Copyright © 2016 - 2017, The Troy Press

The Troy Press© is willing to take on new Progressive Voices. This article is NOT about content, merely the article submission process.

Directions for Article Submissions

We have an automated system for article submission. No human will see your submission until you have submitted it under these guidelines. The first step is to "apply" to become a writer. Once you're approved, our automation system will then recognize emails from you and know what of the many things it can do that you, in particular, are authorized to do! ... Here, we're primarily focused on the submission of articles, and, in particular, how you tell it to make links for you, insert images, and so forth.

Submission Email Format

The basic idea is that everything contributors do is done via email. To avoid spam and other burdens on our automation system, your editor will give you the submission email address.

As indicated elsewhere on this page, your email submission will be processed by an automated system. While a reasonably sophisticated bit of coding, its job is to save humans time, and it, of course, is not a human; it only works when your submission actually follows these guidelines. And, it will reject all inbound materials that do not match the expected pattern.

  1. The article's title is the subject line of the email; do not include any other form of indication of "subject". Also, do not include any other informaiton in the subject line, either.
  2. The email must be in "plain text only" and not in a any other format - some html may be included as described below. Use any editor you want to develop your work, but it must be submitted in a way that does not - cannot - include any formatting information. (More on this below.) In particular, sending the body of your article as an attachment will likely fail unless the material is literally in "plain text only" format.
  3. Put two blank lines between paragraphs. If you fail to do this, your submission will be one great big paragraph!
  4. Do NOT include a by-line. Rather, we'll use your known email address to match you up to our data. Just launch right into your
    article at the head of the email body.
  5. Please refrain from having any extraneous blank lines at the bottom of your article. The system will limit you to two in any event.
  6. DO NOT put a "less-than sign" ("<") as the first character of ANY line unless you're using the special tag creation features! They are described below as item 7, of course!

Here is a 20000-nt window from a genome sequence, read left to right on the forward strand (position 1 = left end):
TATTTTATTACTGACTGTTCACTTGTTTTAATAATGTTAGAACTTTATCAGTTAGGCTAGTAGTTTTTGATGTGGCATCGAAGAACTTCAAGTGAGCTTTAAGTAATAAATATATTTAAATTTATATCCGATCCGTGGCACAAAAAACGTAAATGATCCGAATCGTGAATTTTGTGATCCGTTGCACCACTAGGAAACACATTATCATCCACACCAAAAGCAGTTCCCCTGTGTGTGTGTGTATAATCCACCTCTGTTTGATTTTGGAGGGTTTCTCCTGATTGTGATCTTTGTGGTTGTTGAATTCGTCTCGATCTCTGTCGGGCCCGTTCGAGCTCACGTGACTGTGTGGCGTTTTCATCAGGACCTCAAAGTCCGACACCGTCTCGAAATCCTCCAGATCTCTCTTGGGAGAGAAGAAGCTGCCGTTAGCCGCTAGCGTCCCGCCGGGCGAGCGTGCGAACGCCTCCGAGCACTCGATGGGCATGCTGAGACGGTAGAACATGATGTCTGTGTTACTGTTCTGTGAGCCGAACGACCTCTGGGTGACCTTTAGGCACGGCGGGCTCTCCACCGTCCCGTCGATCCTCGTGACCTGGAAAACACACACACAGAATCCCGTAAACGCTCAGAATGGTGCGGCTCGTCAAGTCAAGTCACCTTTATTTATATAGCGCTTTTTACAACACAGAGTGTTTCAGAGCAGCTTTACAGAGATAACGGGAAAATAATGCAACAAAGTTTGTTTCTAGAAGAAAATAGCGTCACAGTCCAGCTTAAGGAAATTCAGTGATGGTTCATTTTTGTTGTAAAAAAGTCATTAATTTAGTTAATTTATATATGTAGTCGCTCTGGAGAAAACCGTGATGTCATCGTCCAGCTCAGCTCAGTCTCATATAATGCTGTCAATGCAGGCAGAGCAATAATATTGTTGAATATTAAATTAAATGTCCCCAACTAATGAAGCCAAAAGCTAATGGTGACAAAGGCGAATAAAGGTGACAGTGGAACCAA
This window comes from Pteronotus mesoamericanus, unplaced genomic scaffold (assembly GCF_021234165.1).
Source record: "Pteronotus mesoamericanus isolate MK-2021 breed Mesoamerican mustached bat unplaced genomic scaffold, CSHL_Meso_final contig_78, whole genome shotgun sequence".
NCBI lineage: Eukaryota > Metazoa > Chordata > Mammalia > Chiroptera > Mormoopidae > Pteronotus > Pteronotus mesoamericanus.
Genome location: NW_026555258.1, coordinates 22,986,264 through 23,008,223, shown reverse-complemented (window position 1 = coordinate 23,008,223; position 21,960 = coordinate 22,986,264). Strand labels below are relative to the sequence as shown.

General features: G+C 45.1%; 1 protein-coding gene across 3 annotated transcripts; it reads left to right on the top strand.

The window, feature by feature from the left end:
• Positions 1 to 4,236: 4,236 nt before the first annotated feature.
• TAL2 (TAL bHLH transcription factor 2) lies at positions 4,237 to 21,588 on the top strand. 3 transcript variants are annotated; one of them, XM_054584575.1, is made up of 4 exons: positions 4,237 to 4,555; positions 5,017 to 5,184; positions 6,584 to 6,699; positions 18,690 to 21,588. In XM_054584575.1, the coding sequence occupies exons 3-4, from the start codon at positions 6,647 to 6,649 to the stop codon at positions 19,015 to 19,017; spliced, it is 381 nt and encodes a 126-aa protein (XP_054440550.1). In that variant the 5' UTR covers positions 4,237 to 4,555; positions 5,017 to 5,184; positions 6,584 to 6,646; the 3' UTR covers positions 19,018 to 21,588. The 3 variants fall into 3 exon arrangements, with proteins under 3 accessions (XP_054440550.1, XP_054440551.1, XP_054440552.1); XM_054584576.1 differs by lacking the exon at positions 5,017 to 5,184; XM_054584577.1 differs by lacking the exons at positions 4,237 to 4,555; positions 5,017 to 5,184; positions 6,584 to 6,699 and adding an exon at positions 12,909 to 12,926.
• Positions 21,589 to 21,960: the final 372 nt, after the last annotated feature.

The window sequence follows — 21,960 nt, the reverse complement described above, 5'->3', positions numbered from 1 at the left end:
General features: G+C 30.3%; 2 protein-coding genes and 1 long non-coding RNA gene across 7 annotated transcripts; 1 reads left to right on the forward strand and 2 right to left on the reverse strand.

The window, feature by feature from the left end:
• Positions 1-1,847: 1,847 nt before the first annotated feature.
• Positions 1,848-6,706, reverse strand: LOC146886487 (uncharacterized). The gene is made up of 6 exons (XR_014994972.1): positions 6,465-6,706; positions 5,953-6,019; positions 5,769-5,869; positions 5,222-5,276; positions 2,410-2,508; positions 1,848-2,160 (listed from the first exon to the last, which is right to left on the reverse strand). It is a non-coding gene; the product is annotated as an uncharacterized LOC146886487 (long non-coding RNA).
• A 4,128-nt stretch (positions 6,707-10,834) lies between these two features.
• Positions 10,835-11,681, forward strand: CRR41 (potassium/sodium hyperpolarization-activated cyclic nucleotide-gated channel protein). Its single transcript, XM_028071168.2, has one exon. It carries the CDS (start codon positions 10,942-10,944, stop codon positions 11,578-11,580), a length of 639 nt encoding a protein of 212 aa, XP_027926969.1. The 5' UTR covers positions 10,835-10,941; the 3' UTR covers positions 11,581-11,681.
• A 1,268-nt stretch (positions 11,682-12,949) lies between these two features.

7. The system will insert images and make links FOR you, as follows:
  8. Put an angle-bracket in the first character of a line ONLY to get the attention of the automation to properly create links or insert images for you. The automation system MAY be able to recognize when such use is accidental, however, best practice is to use an intentional technique to prevent use of the < character accidentally triggering the automation of image or link insertion function, such as putting a blank space at the start of the line. (It is ONLY the < character at the start of a new line of text that gets the attention of the automation system for special action in creating links for you.)

    Valid image insertion and link-creating directives allow you to easily:

     

    These features are discussed below the rest of the description of the submission system.


  9. You may put small bits of html directly into the body of the article, if you know how to do it, however refrain from putting such a link at the start of a line of email. If necessary, just add a space to move it off the first line. Your editor will not be happy with you if you put a lot of html directives in there that upset the whole page but will be delighted if you are adding things like bold and underlining and so forth.
  10. Submit your article via Email and the automation engine will take it from there. We are planning to update the engine shortly so you get an email right back either confirming your submission to the editor or explaining what went wrong and giving you a chance to fix it. For the time being, that will also be sent to the developers so they can discover if there are any bugs. Eventually, you will be given a link to your own private staging area where your as-yet unapproved articles may be found following successful submission. The automation engine will return to you a link directly to your article for verification before publication. For now, the final bit is a little more manual.